This is a unique opportunity where teachers can help children develop an understanding about environmental principles that are necessary to become science-literate citizens. Think of it like exposure at a young age will make them conscious about the planet and its sustainability when they’re adults *hopefully.*
The challenge is perfectly timed with the ongoing water crisis in California, because despite all the palm trees on postcards, we actually live in a desert climate that long-term doesn’t have enough natural water resources to sustain its ever-growing population (& lots of visitors)!
-Participating classrooms initiate, develop, and implement a four to eight week-long project (but it can be longer if the students & teacher want it to be). The project’s goal is to focus on caring for and about water. As a class, the students will explore how water’s both a local and global resource, while addressing local water issues as individuals and as a community.
-Teachers looking for resources with sample lesson plans and project ideas can look HERE.
-After completing the project, students create a final portfolio of their work. The link above has examples of what a portfolio might look like.
-Registration for the California Water H20 Challenge closes on January 31, 2018. All submissions by students and teachers are due February 28, 2018.
– about which California classrooms are eligible is listed under the “FAQ” section.
SO WHY THIS CHALLENGE?
-It’s a great opportunity to teach children about the planet in an academic environment while inspiring them to bring about changes in their community.
-It promotes all kinds of good skills the students can use later on in life like: learning to plan a project, follow through, team participation, and social awareness.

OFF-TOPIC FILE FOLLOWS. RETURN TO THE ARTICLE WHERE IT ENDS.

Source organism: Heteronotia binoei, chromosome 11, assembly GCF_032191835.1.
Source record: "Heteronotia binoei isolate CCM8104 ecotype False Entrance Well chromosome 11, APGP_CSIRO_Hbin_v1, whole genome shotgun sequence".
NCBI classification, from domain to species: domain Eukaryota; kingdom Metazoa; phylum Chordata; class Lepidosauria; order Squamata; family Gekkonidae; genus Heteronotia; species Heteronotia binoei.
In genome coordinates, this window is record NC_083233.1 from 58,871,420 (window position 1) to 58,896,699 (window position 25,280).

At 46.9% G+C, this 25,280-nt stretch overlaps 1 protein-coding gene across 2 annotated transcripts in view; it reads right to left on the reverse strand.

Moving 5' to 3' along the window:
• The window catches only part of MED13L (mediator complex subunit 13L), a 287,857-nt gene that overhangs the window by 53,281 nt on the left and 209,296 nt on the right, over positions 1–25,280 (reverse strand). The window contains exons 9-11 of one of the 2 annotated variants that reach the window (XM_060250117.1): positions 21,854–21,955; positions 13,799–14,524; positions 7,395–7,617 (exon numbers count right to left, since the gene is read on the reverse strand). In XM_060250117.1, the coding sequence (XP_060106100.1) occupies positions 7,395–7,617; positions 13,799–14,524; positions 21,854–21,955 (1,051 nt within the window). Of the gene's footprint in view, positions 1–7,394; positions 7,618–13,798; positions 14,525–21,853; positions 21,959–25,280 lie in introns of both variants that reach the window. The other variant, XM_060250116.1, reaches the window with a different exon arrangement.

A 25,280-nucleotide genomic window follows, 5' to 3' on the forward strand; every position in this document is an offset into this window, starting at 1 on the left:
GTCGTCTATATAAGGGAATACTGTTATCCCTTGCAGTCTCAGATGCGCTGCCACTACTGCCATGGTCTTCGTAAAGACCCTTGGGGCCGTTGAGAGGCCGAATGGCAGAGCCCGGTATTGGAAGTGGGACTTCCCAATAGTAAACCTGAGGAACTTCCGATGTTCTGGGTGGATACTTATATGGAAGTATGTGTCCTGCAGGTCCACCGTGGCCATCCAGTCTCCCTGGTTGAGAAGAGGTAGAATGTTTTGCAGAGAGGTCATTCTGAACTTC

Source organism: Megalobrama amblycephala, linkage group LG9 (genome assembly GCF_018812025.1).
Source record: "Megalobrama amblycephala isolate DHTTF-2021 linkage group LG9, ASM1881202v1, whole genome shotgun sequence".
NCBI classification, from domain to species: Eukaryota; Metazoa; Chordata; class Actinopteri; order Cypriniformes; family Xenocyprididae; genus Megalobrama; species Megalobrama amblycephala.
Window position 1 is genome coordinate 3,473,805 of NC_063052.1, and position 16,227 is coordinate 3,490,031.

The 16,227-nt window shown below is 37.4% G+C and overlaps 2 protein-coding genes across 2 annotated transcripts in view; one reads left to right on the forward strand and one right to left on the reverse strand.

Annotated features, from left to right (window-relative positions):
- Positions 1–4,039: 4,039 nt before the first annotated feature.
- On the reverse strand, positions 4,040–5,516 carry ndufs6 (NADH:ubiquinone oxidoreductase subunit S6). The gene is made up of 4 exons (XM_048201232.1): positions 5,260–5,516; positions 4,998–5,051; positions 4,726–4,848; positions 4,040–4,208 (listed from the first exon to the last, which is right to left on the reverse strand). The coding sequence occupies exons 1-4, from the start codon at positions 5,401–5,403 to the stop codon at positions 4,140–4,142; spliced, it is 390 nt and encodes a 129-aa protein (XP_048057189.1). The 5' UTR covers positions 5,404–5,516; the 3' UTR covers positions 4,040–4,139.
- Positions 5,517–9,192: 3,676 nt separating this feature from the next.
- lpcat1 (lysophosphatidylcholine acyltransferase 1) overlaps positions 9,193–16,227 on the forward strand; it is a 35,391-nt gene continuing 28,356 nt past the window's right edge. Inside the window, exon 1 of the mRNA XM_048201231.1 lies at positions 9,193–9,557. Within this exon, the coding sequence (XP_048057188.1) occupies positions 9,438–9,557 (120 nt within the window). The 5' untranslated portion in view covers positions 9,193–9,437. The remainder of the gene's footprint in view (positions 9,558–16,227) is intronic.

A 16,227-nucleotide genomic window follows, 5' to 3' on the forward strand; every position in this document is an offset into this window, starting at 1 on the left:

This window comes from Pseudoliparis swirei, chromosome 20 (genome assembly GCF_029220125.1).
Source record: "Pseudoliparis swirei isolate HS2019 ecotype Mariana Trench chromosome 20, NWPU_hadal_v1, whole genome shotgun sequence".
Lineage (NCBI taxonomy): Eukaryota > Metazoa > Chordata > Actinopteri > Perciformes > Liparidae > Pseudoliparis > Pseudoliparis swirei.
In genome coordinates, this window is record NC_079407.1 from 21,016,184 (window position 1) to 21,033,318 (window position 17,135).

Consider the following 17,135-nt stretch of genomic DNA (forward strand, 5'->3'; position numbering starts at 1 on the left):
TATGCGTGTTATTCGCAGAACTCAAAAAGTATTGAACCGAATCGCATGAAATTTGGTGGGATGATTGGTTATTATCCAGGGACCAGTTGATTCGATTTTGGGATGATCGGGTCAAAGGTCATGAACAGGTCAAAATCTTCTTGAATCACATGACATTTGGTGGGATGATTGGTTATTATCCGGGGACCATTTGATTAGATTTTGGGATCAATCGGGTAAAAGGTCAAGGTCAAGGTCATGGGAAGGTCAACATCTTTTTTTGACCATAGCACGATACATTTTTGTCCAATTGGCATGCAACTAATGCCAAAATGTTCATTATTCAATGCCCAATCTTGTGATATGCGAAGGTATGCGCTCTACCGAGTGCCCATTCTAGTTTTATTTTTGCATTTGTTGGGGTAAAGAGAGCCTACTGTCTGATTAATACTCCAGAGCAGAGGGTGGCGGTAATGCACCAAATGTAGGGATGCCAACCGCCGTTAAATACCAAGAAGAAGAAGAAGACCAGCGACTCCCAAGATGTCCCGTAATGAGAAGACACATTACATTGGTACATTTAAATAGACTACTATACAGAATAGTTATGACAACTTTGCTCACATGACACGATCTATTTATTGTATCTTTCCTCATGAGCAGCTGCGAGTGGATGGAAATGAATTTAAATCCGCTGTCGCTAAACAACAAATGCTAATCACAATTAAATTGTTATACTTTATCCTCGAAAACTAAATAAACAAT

-In addition to the learning and experience, there are also some tangible prizes (because how else do you motivate a ten year-old to get excited about water).
–GRAND PRIZE: a classroom tent-camping trip to the Santa Monica Mountains with Nature Bridge + $3,500 class grant + Cal Water prize packs for EVERY student
–2ND PLACE: a class pizza party + $2,500 class grant + Cal Water prize packs for EVERY student
–3RD PLACE: $2,000 class grant + Cal Water prize packs for EVERY student
–4TH PLACE: $1,000 class grant + Cal Water prize packs for EVERY student
–ALL PARTICIPANTS: an official certificate of participation + a teacher certificate + an AMEX gift card for the teacher (this is probably my favorite part because I know so many past teachers of mine & current friends who teach put so much of their own money into their classrooms, it’s really nice to find an opportunity like this that gives back).
To learn more about this challenge, or if you have any questions about it/want to get involved and/or have your children’s class get involved, check out the FAQ section HERE.
This post was done in partnership with Maymedia Group, Cal Water, and NAAEE, but all thoughts, opinions, photographs belong to 2LWithIt.com.
bullshit Uncategorized #water advice california california water classroom conservation tips ecofriendly education elementary school environment middle school save the planet school teachers thoughts water conservation
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I'm a 25 year old law and business student living with a chronic health condition. Follow along on my shenanigans.